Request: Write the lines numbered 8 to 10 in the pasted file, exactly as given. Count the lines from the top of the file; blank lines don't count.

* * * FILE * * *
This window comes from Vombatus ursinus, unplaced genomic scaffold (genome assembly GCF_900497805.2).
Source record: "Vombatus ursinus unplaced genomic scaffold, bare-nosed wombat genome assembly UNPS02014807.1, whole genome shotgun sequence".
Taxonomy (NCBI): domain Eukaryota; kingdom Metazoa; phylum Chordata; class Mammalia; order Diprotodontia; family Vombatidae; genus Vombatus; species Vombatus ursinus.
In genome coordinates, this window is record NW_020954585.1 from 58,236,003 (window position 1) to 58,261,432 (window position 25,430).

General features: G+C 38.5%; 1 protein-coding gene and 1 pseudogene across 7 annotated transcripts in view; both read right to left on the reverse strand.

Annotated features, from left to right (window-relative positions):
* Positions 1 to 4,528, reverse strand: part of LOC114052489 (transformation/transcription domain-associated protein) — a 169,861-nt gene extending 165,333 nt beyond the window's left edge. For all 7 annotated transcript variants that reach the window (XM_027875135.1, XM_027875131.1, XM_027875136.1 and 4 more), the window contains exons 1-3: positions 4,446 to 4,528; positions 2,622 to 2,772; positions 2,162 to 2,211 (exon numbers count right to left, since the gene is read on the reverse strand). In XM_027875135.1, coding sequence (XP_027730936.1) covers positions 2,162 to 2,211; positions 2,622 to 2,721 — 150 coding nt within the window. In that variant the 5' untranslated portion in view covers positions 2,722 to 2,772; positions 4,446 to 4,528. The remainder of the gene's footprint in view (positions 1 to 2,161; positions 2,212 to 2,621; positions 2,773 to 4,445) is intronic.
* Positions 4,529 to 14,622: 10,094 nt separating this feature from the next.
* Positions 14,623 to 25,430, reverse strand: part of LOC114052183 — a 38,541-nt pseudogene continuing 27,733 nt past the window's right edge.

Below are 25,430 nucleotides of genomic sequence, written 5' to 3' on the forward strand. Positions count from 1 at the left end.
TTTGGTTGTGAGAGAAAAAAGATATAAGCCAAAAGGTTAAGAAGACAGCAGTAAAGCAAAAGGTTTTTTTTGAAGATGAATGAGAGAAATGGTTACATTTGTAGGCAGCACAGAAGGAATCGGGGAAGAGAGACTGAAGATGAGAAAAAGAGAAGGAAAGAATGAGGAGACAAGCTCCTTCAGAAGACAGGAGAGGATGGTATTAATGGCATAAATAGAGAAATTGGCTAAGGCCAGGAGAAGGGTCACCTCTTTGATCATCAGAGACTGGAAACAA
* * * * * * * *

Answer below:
* Positions 4,529 to 14,622: 10,094 nt separating this feature from the next.
* Positions 14,623 to 25,430, reverse strand: part of LOC114052183 — a 38,541-nt pseudogene continuing 27,733 nt past the window's right edge.

Below are 25,430 nucleotides of genomic sequence, written 5' to 3' on the forward strand. Positions count from 1 at the left end.